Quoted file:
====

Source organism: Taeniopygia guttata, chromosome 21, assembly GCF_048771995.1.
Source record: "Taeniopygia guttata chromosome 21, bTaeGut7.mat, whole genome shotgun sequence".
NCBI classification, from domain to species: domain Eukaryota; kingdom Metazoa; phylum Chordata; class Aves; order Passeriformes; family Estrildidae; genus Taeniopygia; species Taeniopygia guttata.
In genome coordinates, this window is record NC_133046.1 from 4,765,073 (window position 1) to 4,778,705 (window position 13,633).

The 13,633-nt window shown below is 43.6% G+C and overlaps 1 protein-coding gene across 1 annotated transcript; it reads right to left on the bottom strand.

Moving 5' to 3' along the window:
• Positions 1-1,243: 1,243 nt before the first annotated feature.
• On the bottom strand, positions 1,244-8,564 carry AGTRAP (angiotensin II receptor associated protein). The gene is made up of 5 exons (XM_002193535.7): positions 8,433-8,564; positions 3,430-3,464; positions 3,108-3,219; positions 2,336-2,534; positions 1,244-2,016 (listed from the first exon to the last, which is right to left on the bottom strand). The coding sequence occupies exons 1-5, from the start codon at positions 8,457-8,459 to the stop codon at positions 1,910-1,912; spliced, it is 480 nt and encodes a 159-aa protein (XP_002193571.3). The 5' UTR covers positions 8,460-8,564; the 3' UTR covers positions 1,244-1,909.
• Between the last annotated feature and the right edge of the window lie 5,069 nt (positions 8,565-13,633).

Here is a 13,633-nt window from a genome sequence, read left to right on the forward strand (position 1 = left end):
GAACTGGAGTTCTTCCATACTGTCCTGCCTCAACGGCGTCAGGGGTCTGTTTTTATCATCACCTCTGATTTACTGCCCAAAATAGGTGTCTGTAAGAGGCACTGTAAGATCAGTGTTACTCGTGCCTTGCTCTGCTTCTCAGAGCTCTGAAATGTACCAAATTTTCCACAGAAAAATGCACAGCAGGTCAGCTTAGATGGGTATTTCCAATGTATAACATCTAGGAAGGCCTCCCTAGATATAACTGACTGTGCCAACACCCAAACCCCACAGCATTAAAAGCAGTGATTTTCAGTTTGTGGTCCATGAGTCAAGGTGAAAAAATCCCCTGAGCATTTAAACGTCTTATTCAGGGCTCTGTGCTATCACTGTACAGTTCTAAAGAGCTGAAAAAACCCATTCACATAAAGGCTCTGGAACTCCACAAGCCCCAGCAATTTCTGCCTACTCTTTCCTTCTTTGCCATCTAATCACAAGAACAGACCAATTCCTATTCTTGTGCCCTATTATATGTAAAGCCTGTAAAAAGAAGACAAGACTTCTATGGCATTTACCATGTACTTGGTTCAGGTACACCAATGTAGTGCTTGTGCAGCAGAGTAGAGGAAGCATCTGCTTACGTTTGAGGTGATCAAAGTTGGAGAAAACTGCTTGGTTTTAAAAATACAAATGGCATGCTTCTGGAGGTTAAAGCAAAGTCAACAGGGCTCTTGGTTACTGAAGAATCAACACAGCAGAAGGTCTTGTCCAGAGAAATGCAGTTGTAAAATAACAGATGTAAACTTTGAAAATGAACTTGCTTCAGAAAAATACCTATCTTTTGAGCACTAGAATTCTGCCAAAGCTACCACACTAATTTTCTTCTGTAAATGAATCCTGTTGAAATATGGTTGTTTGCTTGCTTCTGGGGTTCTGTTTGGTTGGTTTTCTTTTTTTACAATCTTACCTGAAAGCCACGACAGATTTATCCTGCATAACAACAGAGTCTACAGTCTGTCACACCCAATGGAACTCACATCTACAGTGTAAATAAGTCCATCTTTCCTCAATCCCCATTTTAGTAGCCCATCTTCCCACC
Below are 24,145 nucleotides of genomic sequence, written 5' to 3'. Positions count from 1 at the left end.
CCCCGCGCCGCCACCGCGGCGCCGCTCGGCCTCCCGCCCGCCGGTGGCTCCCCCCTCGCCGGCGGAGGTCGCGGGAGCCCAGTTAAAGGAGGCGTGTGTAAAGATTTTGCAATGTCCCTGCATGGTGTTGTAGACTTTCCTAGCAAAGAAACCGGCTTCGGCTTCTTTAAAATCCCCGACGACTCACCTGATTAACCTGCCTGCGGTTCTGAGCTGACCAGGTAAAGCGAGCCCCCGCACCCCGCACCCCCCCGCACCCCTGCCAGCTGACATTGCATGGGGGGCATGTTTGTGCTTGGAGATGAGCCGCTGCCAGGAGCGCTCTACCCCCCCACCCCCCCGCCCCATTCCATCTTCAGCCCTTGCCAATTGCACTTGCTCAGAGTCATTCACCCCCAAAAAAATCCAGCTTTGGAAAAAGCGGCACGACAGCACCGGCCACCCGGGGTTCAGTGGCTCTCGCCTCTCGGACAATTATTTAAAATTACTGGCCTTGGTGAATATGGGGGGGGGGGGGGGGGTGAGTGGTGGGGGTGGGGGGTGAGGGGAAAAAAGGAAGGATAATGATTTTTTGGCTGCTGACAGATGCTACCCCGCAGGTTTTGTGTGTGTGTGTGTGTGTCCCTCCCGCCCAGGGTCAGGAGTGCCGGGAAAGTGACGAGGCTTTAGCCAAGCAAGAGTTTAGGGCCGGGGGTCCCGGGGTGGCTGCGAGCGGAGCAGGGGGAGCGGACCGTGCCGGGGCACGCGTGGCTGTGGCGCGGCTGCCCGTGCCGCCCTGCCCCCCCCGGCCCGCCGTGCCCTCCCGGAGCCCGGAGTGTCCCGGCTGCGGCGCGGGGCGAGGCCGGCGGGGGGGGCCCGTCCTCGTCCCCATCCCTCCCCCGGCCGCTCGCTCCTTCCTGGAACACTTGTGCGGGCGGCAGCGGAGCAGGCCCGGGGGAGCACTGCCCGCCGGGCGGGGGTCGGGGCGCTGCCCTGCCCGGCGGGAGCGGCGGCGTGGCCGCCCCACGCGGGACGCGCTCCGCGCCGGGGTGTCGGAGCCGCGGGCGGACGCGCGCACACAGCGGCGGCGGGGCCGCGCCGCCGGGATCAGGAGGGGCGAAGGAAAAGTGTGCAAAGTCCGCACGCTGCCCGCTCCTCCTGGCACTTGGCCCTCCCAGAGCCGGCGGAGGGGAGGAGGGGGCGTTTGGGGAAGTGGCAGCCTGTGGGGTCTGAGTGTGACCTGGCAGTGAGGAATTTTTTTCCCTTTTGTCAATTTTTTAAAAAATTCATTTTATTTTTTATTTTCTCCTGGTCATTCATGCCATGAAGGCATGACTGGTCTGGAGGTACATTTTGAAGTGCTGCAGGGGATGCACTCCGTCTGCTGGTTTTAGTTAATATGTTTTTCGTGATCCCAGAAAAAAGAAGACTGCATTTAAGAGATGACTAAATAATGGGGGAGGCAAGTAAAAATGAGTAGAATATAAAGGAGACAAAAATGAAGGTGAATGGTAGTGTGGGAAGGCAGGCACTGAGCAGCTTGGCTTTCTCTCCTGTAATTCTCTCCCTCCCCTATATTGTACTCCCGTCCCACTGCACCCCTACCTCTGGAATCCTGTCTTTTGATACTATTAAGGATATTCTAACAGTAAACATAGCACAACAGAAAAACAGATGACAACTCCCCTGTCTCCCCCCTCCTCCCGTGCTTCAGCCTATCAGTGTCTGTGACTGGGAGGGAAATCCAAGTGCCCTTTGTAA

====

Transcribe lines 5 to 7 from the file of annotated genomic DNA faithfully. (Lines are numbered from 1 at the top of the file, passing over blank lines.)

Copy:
The 13,633-nt window shown below is 43.6% G+C and overlaps 1 protein-coding gene across 1 annotated transcript; it reads right to left on the bottom strand.

Moving 5' to 3' along the window:
• Positions 1-1,243: 1,243 nt before the first annotated feature.